366 Days in Abraham Lincoln's Presidency: The Private, Political, and Military Decisions of America's Greatest President. By Stephen A. Wynalda. New York: Skyhorse Publishing, 2010. 624 pp.
Lincoln and New York. Edited by Harold Holzer. New York: Philip Wilson Publishing, 2010. 288 pp.
During the bicentennial year of Abraham Lincoln's birth in 2009, over 80 new titles about Lincoln were published. Interest has not waned much since, as new books, articles, and monographs continue to appear that address nearly every imaginable aspect of the sixteenth president's life and career. Perhaps we have reached a saturation point; and yet, as these two new books indicate, there is room for still more Lincoln material, particularly when executed with both competence and originality.
As the title indicates, Stephen A. Wynalda's 366 Days in Abraham Lincoln's Presidency offers a detailed examination of Lincoln's time in the White House, beginning with the day he was elected in 1860 and extending through the morning of April 15, 1865, when he died from the effects of John Wilkes Booth's bullet. Wynalda intersperses descriptions of Lincoln's daily activities with sidebars that briefly explore relevant aspects of Lincoln's legacy. For example, an entry for March 6, 1862, addressing Lincoln's attempt to convince abolitionist Senator Charles Sumner to support a gradual, compensated emancipation scheme is followed by a sidebar titled "why compensated emancipation failed" (p. 29).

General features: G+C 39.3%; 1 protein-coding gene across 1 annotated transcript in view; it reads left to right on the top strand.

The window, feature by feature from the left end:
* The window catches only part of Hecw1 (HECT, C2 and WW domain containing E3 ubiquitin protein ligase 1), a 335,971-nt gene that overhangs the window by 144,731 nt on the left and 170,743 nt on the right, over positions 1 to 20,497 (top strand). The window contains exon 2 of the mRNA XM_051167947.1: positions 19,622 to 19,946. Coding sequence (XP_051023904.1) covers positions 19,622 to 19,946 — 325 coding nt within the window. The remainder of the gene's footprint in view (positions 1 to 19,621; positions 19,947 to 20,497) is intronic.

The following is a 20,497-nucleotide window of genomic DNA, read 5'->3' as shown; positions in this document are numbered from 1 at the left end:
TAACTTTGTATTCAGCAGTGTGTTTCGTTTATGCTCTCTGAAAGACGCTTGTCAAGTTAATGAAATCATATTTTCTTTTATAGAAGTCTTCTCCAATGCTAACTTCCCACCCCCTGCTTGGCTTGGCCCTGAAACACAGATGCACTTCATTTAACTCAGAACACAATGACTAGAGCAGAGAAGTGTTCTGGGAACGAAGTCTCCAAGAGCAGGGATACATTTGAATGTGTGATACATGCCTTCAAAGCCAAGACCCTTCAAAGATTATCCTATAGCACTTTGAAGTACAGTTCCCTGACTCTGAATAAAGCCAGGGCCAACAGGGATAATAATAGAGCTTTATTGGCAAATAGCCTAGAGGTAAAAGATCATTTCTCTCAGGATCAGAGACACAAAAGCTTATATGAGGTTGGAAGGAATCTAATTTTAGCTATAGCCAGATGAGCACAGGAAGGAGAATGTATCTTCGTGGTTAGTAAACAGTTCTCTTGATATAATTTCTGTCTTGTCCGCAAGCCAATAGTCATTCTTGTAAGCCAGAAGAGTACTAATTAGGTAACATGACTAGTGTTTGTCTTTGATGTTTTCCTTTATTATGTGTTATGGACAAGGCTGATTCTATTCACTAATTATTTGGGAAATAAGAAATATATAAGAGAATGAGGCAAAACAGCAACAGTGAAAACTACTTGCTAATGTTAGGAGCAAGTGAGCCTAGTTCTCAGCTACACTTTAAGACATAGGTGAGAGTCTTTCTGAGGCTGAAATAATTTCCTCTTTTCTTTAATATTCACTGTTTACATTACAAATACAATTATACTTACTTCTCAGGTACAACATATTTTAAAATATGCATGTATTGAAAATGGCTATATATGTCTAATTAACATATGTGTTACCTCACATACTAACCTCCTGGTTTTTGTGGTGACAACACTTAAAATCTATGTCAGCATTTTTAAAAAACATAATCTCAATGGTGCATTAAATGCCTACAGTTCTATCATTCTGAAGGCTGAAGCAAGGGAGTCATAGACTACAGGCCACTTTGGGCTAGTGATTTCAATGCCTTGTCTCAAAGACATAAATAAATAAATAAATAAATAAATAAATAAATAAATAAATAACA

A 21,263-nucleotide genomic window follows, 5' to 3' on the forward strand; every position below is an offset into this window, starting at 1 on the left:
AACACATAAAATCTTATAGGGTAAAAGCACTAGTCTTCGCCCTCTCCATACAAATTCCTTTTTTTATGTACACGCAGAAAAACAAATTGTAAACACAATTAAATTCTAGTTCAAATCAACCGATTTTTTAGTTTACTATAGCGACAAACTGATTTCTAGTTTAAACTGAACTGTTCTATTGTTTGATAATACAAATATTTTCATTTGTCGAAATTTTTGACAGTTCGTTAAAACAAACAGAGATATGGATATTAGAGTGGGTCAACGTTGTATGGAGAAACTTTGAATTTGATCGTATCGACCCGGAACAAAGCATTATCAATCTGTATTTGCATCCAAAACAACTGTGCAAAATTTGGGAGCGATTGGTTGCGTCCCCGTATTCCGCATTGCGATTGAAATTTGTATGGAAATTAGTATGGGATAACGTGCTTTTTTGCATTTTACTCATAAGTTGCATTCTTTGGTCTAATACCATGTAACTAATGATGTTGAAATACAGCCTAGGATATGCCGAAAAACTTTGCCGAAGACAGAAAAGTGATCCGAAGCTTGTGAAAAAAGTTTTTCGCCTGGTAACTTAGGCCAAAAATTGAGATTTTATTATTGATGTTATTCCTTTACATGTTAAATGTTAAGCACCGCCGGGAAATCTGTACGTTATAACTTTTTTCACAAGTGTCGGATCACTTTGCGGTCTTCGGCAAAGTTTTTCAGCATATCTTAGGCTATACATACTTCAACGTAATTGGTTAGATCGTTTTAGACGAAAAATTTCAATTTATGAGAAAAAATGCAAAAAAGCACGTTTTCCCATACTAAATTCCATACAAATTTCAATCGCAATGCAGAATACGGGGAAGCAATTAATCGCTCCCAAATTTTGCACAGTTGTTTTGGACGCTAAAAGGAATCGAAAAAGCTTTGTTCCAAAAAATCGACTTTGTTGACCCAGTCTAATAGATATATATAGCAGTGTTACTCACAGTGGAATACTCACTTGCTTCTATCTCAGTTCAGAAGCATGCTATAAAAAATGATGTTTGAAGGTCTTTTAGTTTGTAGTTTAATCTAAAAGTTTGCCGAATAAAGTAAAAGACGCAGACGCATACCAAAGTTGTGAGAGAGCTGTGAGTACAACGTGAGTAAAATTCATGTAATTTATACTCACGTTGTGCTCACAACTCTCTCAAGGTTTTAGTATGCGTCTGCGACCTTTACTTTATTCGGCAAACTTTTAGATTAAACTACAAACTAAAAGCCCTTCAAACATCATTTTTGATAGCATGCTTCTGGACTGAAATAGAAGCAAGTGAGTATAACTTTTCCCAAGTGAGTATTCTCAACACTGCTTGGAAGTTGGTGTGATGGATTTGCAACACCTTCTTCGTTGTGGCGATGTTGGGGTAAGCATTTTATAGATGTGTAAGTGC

Wynalda brings a rather unusual perspective to Lincoln (he is a journalist trained in the history of the Byzantine Empire). His entries offer a nice balance between admiration for Lincoln's leadership and political abilities--his initiatives concerning emancipation, for example--to snapshots of his less endearing moments: a September 25, 1862, letter to Union General Ambrose Burnside that Wynalda characterized as "the rant" (p. 313).
Experienced Lincoln and Civil War scholars will not find much new here in terms of information or interpretation, but the format itself is original enough that the book's structure alone communicates an interesting perspective. Taken individually, the daily entries provide nice, succinct little snapshots of Lincoln's various trials and tribulations. On the whole, the book's narrative is a useful portrait of Lincoln's presidential life, even if it provides little in the way of new interpretation or analysis.
Unlike Wynalda, Harold Holzer is a seasoned...